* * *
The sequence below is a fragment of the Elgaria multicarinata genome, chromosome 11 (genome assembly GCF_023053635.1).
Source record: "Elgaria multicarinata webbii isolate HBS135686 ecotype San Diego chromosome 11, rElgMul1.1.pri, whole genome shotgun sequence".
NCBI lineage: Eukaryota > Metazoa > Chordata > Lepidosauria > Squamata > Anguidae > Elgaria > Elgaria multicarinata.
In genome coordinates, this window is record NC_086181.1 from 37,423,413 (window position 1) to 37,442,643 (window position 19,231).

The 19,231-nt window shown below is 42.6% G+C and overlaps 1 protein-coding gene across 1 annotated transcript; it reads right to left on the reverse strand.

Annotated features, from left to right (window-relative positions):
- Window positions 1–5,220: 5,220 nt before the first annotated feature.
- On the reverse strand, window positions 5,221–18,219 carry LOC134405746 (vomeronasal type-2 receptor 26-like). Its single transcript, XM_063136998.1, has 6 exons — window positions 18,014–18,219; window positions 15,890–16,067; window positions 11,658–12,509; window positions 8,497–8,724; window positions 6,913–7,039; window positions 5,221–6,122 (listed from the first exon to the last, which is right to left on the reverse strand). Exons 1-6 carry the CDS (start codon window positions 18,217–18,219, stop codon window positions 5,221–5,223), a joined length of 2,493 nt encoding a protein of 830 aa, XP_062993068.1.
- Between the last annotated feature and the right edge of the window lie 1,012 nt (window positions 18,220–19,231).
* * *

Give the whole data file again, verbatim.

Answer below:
The sequence below is a fragment of the Elgaria multicarinata genome, chromosome 11 (genome assembly GCF_023053635.1).
Source record: "Elgaria multicarinata webbii isolate HBS135686 ecotype San Diego chromosome 11, rElgMul1.1.pri, whole genome shotgun sequence".
NCBI lineage: Eukaryota > Metazoa > Chordata > Lepidosauria > Squamata > Anguidae > Elgaria > Elgaria multicarinata.
In genome coordinates, this window is record NC_086181.1 from 37,423,413 (window position 1) to 37,442,643 (window position 19,231).

The 19,231-nt window shown below is 42.6% G+C and overlaps 1 protein-coding gene across 1 annotated transcript; it reads right to left on the reverse strand.

Annotated features, from left to right (window-relative positions):
- Window positions 1–5,220: 5,220 nt before the first annotated feature.
- On the reverse strand, window positions 5,221–18,219 carry LOC134405746 (vomeronasal type-2 receptor 26-like). Its single transcript, XM_063136998.1, has 6 exons — window positions 18,014–18,219; window positions 15,890–16,067; window positions 11,658–12,509; window positions 8,497–8,724; window positions 6,913–7,039; window positions 5,221–6,122 (listed from the first exon to the last, which is right to left on the reverse strand). Exons 1-6 carry the CDS (start codon window positions 18,217–18,219, stop codon window positions 5,221–5,223), a joined length of 2,493 nt encoding a protein of 830 aa, XP_062993068.1.
- Between the last annotated feature and the right edge of the window lie 1,012 nt (window positions 18,220–19,231).